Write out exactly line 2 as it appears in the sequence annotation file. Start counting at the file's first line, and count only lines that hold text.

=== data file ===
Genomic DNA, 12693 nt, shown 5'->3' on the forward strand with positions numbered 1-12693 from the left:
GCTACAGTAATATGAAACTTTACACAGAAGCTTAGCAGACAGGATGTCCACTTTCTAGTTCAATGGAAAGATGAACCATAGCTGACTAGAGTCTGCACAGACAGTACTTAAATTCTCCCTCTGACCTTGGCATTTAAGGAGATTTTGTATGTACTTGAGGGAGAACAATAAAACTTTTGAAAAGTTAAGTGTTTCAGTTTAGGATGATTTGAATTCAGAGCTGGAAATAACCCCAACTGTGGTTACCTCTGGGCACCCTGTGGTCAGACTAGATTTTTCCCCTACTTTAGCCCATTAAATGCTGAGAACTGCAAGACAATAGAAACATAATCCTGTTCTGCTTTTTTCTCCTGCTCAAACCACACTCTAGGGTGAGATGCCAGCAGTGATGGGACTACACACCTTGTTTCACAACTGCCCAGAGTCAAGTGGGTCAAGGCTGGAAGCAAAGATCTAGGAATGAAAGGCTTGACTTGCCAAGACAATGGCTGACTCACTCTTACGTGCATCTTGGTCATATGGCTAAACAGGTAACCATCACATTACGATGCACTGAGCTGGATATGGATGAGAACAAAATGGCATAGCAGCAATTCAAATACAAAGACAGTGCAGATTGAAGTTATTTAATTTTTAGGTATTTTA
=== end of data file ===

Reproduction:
GCTACAGTAATATGAAACTTTACACAGAAGCTTAGCAGACAGGATGTCCACTTTCTAGTTCAATGGAAAGATGAACCATAGCTGACTAGAGTCTGCACAGACAGTACTTAAATTCTCCCTCTGACCTTGGCATTTAAGGAGATTTTGTATGTACTTGAGGGAGAACAATAAAACTTTTGAAAAGTTAAGTGTTTCAGTTTAGGATGATTTGAATTCAGAGCTGGAAATAACCCCAACTGTGGTTACCTCTGGGCACCCTGTGGTCAGACTAGATTTTTCCCCTACTTTAGCCCATTAAATGCTGAGAACTGCAAGACAATAGAAACATAATCCTGTTCTGCTTTTTTCTCCTGCTCAAACCACACTCTAGGGTGAGATGCCAGCAGTGATGGGACTACACACCTTGTTTCACAACTGCCCAGAGTCAAGTGGGTCAAGGCTGGAAGCAAAGATCTAGGAATGAAAGGCTTGACTTGCCAAGACAATGGCTGACTCACTCTTACGTGCATCTTGGTCATATGGCTAAACAGGTAACCATCACATTACGATGCACTGAGCTGGATATGGATGAGAACAAAATGGCATAGCAGCAATTCAAATACAAAGACAGTGCAGATTGAAGTTATTTAATTTTTAGGTATTTTA